By the third month, I had barely found out I was pregnant.  I was happy to find out I didn’t have Chronic Fatigue and/or some rare metabolic disorder that was causing me to eat constantly and sleep all the time and I was happy to find out my ass wasn’t getting bigger for nothing, but I surely wouldn’t say I was excited.  I was happy to have had my questions answered with what seemed like a reasonable conclusion.  However, the book does note increased moodiness, which was true.  Unfortunately, J. noticed that as well and would say irritating things like, “It’s just hormones.” Things like that would really increase my moodiness and then I would scream at him on the phone.  Like a banshee.  I’m not a screamer normally, so it surprised even me.

At any rate, I wanted to know what this book said, to know what J. had read and what sort of ridiculousness he had taken for fact, so I picked it up. Once I got away from the laughable parts and the parts that were oversimplifications I did find some rather interesting info.  The author, bless his silly little heart, has actually found some fairly interesting studies and editorialized their findings nicely.

One that sticks out in my head prominently is on how not-yet-parents imagine their children.  Apparently, the study found that women, when asked to imagine their unborn child and then describe it, will describe a newborn child.  It doesn’t go into great detail, at least in this book. Who knows what the study said because I’m too lazy to even check to see if there really was a study about this topic and if the findings reported in this book were even close to the real findings. I trust. Sort of. Anyway, I’m sure the women did describe what they were doing with the kid and how it looked and probably even what it smelled like.  It’s funny how everyone loves the way a baby’s head smells.  It doesn’t matter where that baby is from or whose it is, it’s like puppy breath, except better.  The smell of a baby’s head is magical.  I really can’t wait to have my own just to be able to catch a whiff whenever I want. Shit, I just thought of a great idea for a candle scent!! Sweet! I’ll be rich.

Crap, where did that come from? Forget what you read there. It’s my idea!! Back to the matter at hand. So, women tend to think of babies and baby heads when they imagine their unborn kid’s future.  Men, on the other hand, imagine the kid as older.  Not old. I don’t think anyone fantasizes about how their unborn child will look when it’s all awkward and pimply and badly dressed. But, older, say two years or three years old. They imagine doing things with it, like tramping through a forested trail and pointing out butterflies; not doing things to it, like smelling it’s head.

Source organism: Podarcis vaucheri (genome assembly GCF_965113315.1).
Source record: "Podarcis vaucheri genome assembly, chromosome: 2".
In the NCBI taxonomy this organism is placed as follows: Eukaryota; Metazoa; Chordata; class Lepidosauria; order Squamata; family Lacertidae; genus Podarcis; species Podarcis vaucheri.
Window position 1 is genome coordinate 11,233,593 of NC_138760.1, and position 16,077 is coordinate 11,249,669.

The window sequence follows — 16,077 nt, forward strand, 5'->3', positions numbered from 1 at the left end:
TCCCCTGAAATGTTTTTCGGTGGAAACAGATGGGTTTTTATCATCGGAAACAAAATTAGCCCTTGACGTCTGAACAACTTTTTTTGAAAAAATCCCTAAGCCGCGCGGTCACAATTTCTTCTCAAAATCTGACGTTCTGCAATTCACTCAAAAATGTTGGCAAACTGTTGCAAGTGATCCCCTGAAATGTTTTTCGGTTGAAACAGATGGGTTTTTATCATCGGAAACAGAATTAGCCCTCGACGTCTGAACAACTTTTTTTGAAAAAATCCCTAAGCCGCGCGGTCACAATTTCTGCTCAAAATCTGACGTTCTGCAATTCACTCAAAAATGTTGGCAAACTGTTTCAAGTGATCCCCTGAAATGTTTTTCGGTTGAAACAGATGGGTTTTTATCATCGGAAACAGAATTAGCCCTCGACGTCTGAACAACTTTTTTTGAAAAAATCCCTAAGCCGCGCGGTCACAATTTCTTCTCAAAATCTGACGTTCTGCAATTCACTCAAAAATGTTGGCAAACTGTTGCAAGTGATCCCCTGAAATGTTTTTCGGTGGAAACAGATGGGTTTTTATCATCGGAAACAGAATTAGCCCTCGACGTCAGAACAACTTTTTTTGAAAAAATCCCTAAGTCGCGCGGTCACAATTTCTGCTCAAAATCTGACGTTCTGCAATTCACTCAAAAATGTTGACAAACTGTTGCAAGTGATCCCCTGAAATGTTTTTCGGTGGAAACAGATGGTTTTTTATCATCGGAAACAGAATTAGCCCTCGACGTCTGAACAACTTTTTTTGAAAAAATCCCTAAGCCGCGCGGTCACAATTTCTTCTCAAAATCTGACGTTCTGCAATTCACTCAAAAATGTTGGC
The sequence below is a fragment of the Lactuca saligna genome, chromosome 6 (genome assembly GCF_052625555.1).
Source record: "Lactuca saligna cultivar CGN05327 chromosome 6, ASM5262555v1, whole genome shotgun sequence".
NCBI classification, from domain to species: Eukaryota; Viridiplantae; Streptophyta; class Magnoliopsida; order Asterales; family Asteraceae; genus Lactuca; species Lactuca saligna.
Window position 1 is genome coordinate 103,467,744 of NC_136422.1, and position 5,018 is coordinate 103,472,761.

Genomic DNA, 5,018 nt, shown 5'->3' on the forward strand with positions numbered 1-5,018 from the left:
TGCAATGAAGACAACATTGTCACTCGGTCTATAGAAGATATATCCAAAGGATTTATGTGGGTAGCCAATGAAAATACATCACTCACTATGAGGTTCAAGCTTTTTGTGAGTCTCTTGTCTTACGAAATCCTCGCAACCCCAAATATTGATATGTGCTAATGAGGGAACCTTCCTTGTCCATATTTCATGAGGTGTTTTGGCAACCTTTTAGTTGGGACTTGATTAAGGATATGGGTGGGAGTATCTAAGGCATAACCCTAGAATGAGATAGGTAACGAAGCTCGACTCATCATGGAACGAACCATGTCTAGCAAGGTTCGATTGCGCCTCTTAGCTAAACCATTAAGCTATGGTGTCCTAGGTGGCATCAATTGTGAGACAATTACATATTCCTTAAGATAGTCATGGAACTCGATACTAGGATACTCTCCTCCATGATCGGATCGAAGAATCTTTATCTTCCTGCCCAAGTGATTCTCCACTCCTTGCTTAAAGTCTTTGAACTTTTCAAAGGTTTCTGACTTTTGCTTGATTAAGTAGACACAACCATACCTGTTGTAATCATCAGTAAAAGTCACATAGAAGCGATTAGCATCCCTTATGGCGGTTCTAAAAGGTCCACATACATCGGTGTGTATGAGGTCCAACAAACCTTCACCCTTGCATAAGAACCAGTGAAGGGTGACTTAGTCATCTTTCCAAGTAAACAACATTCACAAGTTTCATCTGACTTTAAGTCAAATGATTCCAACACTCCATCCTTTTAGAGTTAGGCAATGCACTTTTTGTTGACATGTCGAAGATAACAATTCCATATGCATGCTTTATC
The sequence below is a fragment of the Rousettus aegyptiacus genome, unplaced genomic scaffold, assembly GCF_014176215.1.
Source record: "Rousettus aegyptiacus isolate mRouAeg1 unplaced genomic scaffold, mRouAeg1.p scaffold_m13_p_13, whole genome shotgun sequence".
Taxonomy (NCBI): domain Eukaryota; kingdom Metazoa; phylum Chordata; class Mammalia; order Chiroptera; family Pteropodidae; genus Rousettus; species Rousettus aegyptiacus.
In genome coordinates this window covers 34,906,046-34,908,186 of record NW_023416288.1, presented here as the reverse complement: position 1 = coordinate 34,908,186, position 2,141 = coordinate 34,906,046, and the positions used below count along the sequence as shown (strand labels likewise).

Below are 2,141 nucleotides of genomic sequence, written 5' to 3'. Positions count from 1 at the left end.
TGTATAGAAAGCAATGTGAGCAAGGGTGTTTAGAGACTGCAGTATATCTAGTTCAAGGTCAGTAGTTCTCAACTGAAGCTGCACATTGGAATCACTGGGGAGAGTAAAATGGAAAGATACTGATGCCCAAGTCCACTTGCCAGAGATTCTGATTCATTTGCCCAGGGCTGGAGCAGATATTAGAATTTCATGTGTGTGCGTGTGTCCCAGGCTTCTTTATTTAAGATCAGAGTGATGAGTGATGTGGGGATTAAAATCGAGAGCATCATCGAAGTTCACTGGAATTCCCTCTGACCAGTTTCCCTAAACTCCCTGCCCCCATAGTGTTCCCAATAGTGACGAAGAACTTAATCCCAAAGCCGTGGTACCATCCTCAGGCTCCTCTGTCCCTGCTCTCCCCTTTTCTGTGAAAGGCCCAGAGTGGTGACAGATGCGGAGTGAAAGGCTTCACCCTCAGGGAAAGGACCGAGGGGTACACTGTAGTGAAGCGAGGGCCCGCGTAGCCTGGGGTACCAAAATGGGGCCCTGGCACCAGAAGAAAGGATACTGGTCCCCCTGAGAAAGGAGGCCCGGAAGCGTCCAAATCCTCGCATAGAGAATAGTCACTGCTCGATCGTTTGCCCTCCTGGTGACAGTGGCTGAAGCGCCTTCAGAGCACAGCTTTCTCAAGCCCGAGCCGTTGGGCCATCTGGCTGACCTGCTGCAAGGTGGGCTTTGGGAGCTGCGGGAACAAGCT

Here’s where it gets interesting though, in my house, it’s opposite.  J. is still dreaming about the little stinker, and it’s always a baby. Of course, he’s not dreaming of spit-up or dirty diapers. We are planning to do cloth, so that should be fun. But that is neither here nor there, although it will be here, later.  He’s dreaming of napping with the clean little stinker and smelling it’s head.  My dreams though are of tramping through a field with a two year old or so. I’m also excited to teach him to fish, as that is a right of passage in my family bestowed on both boys and girls.  Or maybe, I’ll teach him to read, early. After all, a house doesn’t have 12 bushels of books for nothing.

Belly! Week 26 and Heartburn

26 weeks and I'm weighing in at 154 this morning!

Oh, the heartburn has started.  It’s funny though. If I lay down, I don’t have it.  It is caused by sitting. Particularly sitting on something hard, like the floor or a chair.  It also will flair up if I’m sitting on the bed or something else that is soft for too long.  Because of this, I’ve put myself on bed rest.  I’m cool with bed rest, after all, I’m pretty lazy even when I’m not preggo.  I’ve heard drinking diluted, RAW apple cider vinegar will help.  We’ll see.  I just drank some. I really hope it works.  The belly really does get bigger every day.  I can feel it stretching. Because of this, I’ve taken to laying around even more. Yeah, bed rest. So lazy.

Somehow, I gained 4 lbs in a day.  I’m not sure how this happened, but it did.  I was a little slow to gain for the last month or so, so maybe this makes sense.

Belly! 25 weeks

25 weeks, 149 lbs.

Here is my 25 week belly.  I think this takes me out of my second trimester and into my third and final trimester.  Also, my bed is messy and I’m wearing yoga pants my sister gave me years ago that I think were actually maternity yoga pants because they have always fitted strangely, until now.  Now, they fit like a dream.

Failure and Future

After two days of a flurry of activity, well not so much a flurry but more like a couple of things that had to be done, I’m exhausted.  There are dishes in the sink. There are blogs left unread by me. There is a bed that needs to have its sheets changed. I don’t feel like doing any of  it.  Maybe it’s the rain. No. It’s not the rain. I’m just completely blah.  I just want to lay about. I could barely get out of bed today. I’m sure this is just a part of pregnancy. The little creep needs me to lay around and be lazy. But, after months of reading about pregnancy, I can’t remember if I’ve even seen blah listed as a part of pregnancy.